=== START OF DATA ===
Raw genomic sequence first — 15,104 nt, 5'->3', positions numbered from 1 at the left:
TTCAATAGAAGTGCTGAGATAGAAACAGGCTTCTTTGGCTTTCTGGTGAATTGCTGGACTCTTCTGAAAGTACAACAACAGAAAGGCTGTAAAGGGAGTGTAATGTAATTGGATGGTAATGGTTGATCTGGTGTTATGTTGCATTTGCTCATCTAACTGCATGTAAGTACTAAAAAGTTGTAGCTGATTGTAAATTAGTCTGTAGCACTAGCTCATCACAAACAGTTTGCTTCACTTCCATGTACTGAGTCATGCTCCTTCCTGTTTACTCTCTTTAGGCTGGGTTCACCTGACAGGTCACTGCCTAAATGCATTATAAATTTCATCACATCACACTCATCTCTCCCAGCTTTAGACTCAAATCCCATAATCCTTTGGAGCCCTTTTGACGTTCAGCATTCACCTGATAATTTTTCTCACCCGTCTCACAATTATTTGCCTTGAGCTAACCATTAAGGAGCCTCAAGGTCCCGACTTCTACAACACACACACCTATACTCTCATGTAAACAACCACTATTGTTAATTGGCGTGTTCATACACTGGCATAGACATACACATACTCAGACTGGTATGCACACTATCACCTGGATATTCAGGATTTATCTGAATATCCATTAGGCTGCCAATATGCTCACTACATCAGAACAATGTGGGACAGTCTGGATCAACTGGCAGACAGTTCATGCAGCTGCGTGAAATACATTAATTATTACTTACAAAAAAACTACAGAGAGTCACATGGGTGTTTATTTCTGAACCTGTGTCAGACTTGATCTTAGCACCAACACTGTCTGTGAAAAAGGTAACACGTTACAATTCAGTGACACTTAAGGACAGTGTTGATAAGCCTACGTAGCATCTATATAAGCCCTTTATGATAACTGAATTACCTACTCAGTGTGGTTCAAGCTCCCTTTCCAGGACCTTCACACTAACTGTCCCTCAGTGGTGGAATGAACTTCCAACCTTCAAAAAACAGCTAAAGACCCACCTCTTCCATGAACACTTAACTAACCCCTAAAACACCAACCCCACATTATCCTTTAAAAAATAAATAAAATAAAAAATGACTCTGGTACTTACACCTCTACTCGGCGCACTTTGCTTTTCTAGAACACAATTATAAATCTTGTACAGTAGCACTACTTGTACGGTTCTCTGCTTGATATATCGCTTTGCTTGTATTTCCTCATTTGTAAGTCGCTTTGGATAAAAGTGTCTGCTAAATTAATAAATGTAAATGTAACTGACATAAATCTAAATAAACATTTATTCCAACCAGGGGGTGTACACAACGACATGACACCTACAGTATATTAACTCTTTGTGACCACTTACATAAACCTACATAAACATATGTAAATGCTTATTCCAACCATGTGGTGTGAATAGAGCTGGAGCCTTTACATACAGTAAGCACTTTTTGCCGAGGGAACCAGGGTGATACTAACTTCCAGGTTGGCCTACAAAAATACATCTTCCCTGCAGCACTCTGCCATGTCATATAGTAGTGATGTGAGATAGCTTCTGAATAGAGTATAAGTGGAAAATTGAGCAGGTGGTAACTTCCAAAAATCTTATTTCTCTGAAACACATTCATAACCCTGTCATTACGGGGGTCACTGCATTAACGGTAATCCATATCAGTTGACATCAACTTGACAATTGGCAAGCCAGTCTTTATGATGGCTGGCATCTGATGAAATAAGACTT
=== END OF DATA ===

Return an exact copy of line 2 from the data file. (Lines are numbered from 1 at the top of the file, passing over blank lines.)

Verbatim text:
TTCAATAGAAGTGCTGAGATAGAAACAGGCTTCTTTGGCTTTCTGGTGAATTGCTGGACTCTTCTGAAAGTACAACAACAGAAAGGCTGTAAAGGGAGTGTAATGTAATTGGATGGTAATGGTTGATCTGGTGTTATGTTGCATTTGCTCATCTAACTGCATGTAAGTACTAAAAAGTTGTAGCTGATTGTAAATTAGTCTGTAGCACTAGCTCATCACAAACAGTTTGCTTCACTTCCATGTACTGAGTCATGCTCCTTCCTGTTTACTCTCTTTAGGCTGGGTTCACCTGACAGGTCACTGCCTAAATGCATTATAAATTTCATCACATCACACTCATCTCTCCCAGCTTTAGACTCAAATCCCATAATCCTTTGGAGCCCTTTTGACGTTCAGCATTCACCTGATAATTTTTCTCACCCGTCTCACAATTATTTGCCTTGAGCTAACCATTAAGGAGCCTCAAGGTCCCGACTTCTACAACACACACACCTATACTCTCATGTAAACAACCACTATTGTTAATTGGCGTGTTCATACACTGGCATAGACATACACATACTCAGACTGGTATGCACACTATCACCTGGATATTCAGGATTTATCTGAATATCCATTAGGCTGCCAATATGCTCACTACATCAGAACAATGTGGGACAGTCTGGATCAACTGGCAGACAGTTCATGCAGCTGCGTGAAATACATTAATTATTACTTACAAAAAAACTACAGAGAGTCACATGGGTGTTTATTTCTGAACCTGTGTCAGACTTGATCTTAGCACCAACACTGTCTGTGAAAAAGGTAACACGTTACAATTCAGTGACACTTAAGGACAGTGTTGATAAGCCTACGTAGCATCTATATAAGCCCTTTATGATAACTGAATTACCTACTCAGTGTGGTTCAAGCTCCCTTTCCAGGACCTTCACACTAACTGTCCCTCAGTGGTGGAATGAACTTCCAACCTTCAAAAAACAGCTAAAGACCCACCTCTTCCATGAACACTTAACTAACCCCTAAAACACCAACCCCACATTATCCTTTAAAAAATAAATAAAATAAAAAATGACTCTGGTACTTACACCTCTACTCGGCGCACTTTGCTTTTCTAGAACACAATTATAAATCTTGTACAGTAGCACTACTTGTACGGTTCTCTGCTTGATATATCGCTTTGCTTGTATTTCCTCATTTGTAAGTCGCTTTGGATAAAAGTGTCTGCTAAATTAATAAATGTAAATGTAACTGACATAAATCTAAATAAACATTTATTCCAACCAGGGGGTGTACACAACGACATGACACCTACAGTATATTAACTCTTTGTGACCACTTACATAAACCTACATAAACATATGTAAATGCTTATTCCAACCATGTGGTGTGAATAGAGCTGGAGCCTTTACATACAGTAAGCACTTTTTGCCGAGGGAACCAGGGTGATACTAACTTCCAGGTTGGCCTACAAAAATACATCTTCCCTGCAGCACTCTGCCATGTCATATAGTAGTGATGTGAGATAGCTTCTGAATAGAGTATAAGTGGAAAATTGAGCAGGTGGTAACTTCCAAAAATCTTATTTCTCTGAAACACATTCATAACCCTGTCATTACGGGGGTCACTGCATTAACGGTAATCCATATCAGTTGACATCAACTTGACAATTGGCAAGCCAGTCTTTATGATGGCTGGCATCTGATGAAATAAGACTT